An etymology (word origin) purist would take issue with such schemes being called filters, because coming from the same source word as “felt”, a filter arguably must be made of or resemble fabric. Since we’ve already accepted mass spectrometers (which are arrangements of charge-particle deflecting magnets), I think we’re past such purism.
  13. Like
    CraigD got a reaction from AmishFighterPilot in Sorting Aggregates   
    Assuming all the particles to be filtered have similar densities, you can make a sort of filter that doesn’t truly refuse, but slows, passage of the smaller particles, by having them fall or rise through a container of gas or liquid of lesser or greater density than the particles.
     
    For example, drop an aggregate of small and large stones into a pool of water, and the large stones reach the bottom first. The drawback to such a filtering (or sorting) scheme is that you’d have to work fast to remove the big stones from the bottom of the pool before the small ones caught up, and the aggregate was back to being an aggregate.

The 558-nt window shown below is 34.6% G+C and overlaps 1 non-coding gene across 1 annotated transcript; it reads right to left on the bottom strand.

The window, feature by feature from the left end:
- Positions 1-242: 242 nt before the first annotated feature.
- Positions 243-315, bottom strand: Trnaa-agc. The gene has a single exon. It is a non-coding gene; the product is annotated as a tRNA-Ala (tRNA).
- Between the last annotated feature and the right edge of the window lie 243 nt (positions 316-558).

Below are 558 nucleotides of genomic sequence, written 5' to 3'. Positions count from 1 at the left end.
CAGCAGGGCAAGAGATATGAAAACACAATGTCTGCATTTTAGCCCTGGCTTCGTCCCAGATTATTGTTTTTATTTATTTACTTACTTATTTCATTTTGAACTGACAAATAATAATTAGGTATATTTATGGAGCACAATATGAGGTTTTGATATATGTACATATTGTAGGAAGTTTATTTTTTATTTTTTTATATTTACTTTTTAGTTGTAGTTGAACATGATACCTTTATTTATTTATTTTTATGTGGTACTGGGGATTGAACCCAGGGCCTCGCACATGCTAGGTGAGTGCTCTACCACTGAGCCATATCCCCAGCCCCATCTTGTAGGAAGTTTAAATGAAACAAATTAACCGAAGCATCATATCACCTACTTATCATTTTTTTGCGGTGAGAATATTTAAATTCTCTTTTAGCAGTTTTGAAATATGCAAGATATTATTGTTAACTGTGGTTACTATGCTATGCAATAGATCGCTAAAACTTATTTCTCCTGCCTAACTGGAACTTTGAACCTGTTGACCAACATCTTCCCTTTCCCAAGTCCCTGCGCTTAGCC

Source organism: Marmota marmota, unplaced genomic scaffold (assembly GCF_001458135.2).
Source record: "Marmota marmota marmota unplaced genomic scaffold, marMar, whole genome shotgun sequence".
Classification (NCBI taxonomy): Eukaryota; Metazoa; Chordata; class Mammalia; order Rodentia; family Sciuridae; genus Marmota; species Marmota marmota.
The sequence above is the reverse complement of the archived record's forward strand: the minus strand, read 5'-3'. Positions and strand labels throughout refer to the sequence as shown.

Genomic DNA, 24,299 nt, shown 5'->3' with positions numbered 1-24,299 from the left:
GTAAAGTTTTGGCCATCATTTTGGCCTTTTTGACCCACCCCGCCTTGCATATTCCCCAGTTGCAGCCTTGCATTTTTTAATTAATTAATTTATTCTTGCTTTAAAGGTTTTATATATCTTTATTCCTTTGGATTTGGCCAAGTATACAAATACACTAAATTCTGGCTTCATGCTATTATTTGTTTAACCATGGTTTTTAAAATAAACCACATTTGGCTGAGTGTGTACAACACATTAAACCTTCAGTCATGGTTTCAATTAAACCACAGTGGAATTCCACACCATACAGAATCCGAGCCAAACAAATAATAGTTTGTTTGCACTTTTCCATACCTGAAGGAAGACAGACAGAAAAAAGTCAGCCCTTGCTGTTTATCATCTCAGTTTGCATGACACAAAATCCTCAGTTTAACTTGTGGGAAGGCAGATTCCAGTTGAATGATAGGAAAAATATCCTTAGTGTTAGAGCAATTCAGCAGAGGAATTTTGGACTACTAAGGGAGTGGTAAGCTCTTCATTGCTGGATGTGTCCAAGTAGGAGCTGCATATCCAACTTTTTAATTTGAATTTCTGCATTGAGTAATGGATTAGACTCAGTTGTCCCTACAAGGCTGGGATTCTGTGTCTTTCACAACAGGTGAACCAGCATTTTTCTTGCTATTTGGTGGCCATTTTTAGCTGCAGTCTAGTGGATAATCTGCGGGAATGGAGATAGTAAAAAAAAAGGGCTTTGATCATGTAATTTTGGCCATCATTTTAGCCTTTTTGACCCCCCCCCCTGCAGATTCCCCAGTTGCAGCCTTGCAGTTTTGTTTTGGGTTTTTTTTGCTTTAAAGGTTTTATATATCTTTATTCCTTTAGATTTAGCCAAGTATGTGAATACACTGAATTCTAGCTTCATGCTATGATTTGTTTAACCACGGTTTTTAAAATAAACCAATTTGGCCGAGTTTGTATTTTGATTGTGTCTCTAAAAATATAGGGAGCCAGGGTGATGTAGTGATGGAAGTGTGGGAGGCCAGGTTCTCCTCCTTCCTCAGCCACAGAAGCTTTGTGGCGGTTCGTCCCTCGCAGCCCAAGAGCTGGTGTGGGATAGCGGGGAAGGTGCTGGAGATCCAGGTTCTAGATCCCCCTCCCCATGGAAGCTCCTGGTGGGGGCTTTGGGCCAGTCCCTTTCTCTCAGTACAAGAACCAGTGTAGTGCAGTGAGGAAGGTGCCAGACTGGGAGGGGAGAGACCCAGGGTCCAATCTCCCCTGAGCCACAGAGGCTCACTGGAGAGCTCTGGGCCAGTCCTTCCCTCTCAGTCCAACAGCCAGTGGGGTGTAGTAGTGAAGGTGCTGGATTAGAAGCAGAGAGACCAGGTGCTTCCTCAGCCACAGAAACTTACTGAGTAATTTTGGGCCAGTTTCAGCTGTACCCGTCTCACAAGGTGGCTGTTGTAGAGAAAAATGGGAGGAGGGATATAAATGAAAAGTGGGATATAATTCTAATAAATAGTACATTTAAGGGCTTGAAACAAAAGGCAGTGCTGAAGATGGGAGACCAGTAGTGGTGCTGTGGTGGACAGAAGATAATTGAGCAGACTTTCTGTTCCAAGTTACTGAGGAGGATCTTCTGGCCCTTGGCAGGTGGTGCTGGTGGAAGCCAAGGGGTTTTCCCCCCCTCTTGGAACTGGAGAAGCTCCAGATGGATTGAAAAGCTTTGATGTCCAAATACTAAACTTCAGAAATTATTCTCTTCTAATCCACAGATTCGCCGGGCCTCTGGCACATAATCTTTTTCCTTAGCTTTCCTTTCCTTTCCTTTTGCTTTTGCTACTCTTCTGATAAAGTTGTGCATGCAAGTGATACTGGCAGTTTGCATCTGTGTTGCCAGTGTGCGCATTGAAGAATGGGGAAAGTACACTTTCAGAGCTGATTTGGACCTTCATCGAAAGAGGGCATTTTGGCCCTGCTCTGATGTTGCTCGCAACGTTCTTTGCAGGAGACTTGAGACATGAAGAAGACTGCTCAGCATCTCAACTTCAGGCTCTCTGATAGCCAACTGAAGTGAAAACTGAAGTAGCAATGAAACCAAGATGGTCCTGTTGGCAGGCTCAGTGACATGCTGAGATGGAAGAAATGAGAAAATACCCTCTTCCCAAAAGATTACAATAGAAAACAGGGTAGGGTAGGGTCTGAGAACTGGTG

If you can impart the same initial velocity, with a non-zero horizontal component, to the aggregate, you can sort by size without the need to work fast. For example, throw the aggregate horizontally through the air (ie with a catapult, cannon, or similar machine) over a soft field (where they stick where they hit, rather than bouncing) and the smaller stones, more slowed by air resistance than the larger ones, will land sooner and closer to the launcher than the large ones.
     
    An etymology (word origin) purist would take issue with such schemes being called filters, because coming from the same source word as “felt”, a filter arguably must be made of or resemble fabric. Since we’ve already accepted mass spectrometers (which are arrangements of charge-particle deflecting magnets), I think we’re past such purism.
  14. Like
    CraigD got a reaction from JMJones0424 in Could A Person Drown From Steam In A Shower?   
    “Could a person drown from steam in a shower?” is an interesting question.